The Guns of August (1964)

99 mins | Documentary | 1964

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HISTORY

Producer Nathan Kroll used footage from government archives in Paris, London, Brussels, Berlin, and Washington, D. ... More Less

Producer Nathan Kroll used footage from government archives in Paris, London, Brussels, Berlin, and Washington, D. C. More Less

CAST
NAME
CREDITED AS
CREDIT

NAME
CREDITED AS
CREDIT
PRODUCTION CREDITS
NAME
PARENT COMPANY
PRODUCTION COMPANY
NAME
CREDITED AS
CREDIT
DIRECTOR
PRODUCERS
Created and prod by
Exec prod
Assoc prod
WRITER
FILM EDITORS
Film ed
MUSIC
Mus comp & cond
VISUAL EFFECTS
PRODUCTION MISC
Stills & maps
European research
Titles
ANIMATION
SOURCES
LITERARY
Based on the book The Guns of August by Barbara W. Tuchman (New York, 1962).
DETAILS
Premiere Information:
New York opening: 24 December 1964
Duration(in mins):
99
Country:
United States
SYNOPSIS

The film is a narrative of the events leading up to World War I, a study of the European royalty and statesmen involved in these events, and a chronicle of the crucial action of the war itself. The film opens with the funeral procession of England's King Edward VII on 20 May 1910 and includes portraits of many of the statesmen in attendance: Czar Nicholas of Russia, Kaiser Wilhelm of Germany, Emperor Franz Josef of Austria, King Albert of Belgium, and the Archduke Franz Ferdinand, heir apparent to the throne of Austria-Hungary. The film then deals with the gathering storm of political and royal intrigue from 1910 to the assassination of Ferdinand in Sarajevo on 28 June 1914; among those shown are Clemenceau, Poincaré, Marshal Joffre, Woodrow Wilson, Major General Ludendorff, Winston Churchill, and Rasputin. The war begins and there is fighting on two fronts. In the east, the crucial Battle of Tannenberg reveals the devastation visited upon the Russian Army by the Germans. Lenin and Trotsky appear. On the western front, the German Army marches through neutral Belgium against valiant but futile resistance, and then takes 10 French cities in 1 1/2 weeks, leaving much of France desolated. The French finally stop the German advance in the Battle of the Marne. Other action includes the Battle of Verdun, the Battle of the Somme, and the final offensive of 1918 under Ludendorff for control of Northern Europe and Scandinavia. The film also details the German Navy's submarine warfare, the American entry into the war, and the Armistice in ... +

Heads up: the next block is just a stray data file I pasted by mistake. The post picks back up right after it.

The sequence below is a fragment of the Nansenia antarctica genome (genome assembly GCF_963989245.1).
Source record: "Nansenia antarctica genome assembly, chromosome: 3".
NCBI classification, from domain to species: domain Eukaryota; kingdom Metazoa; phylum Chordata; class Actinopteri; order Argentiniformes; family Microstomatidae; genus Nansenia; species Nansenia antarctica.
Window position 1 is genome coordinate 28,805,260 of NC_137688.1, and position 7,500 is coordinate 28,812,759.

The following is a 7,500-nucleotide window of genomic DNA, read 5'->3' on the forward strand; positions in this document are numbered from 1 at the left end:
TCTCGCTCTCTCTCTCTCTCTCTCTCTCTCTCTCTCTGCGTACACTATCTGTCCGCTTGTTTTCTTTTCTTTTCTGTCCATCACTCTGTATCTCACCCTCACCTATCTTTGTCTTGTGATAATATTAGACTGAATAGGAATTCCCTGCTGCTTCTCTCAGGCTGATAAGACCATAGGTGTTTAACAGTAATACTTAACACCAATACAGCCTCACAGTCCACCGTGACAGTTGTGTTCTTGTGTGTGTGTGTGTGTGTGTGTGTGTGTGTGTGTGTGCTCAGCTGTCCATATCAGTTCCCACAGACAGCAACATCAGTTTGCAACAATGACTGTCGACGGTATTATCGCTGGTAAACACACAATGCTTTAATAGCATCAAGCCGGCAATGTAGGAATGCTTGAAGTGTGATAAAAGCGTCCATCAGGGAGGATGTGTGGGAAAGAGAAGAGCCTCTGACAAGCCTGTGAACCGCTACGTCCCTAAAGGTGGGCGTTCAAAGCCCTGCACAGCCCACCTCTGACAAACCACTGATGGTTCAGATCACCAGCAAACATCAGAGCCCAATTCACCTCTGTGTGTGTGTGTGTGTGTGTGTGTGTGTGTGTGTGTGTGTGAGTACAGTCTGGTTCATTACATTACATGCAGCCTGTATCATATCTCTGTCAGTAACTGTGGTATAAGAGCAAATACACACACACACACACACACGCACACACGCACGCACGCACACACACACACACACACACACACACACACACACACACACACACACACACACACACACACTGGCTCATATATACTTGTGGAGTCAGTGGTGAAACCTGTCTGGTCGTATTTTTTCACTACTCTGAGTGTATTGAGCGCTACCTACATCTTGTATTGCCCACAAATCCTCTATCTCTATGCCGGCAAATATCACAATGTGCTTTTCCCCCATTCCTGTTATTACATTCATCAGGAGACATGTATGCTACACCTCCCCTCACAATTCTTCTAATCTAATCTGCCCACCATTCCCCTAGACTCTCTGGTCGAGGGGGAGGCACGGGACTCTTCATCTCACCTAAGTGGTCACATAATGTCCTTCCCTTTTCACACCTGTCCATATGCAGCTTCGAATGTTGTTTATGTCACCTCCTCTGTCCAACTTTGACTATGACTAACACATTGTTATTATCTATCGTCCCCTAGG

The film is a narrative of the events leading up to World War I, a study of the European royalty and statesmen involved in these events, and a chronicle of the crucial action of the war itself. The film opens with the funeral procession of England's King Edward VII on 20 May 1910 and includes portraits of many of the statesmen in attendance: Czar Nicholas of Russia, Kaiser Wilhelm of Germany, Emperor Franz Josef of Austria, King Albert of Belgium, and the Archduke Franz Ferdinand, heir apparent to the throne of Austria-Hungary. The film then deals with the gathering storm of political and royal intrigue from 1910 to the assassination of Ferdinand in Sarajevo on 28 June 1914; among those shown are Clemenceau, Poincaré, Marshal Joffre, Woodrow Wilson, Major General Ludendorff, Winston Churchill, and Rasputin. The war begins and there is fighting on two fronts. In the east, the crucial Battle of Tannenberg reveals the devastation visited upon the Russian Army by the Germans. Lenin and Trotsky appear. On the western front, the German Army marches through neutral Belgium against valiant but futile resistance, and then takes 10 French cities in 1 1/2 weeks, leaving much of France desolated. The French finally stop the German advance in the Battle of the Marne. Other action includes the Battle of Verdun, the Battle of the Somme, and the final offensive of 1918 under Ludendorff for control of Northern Europe and Scandinavia. The film also details the German Navy's submarine warfare, the American entry into the war, and the Armistice in 1918. +

Legend
Viewed by AFI
Partially Viewed
Offscreen Credit
Name Occurs Before Title
AFI Life Achievement Award

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The American Film Institute is grateful to Sir Paul Getty KBE and the Sir Paul Getty KBE Estate for their dedication to the art of the moving image and their support for the AFI Catalog of Feature Films and without whose support AFI would not have been able to achieve this historical landmark in this epic scholarly endeavor.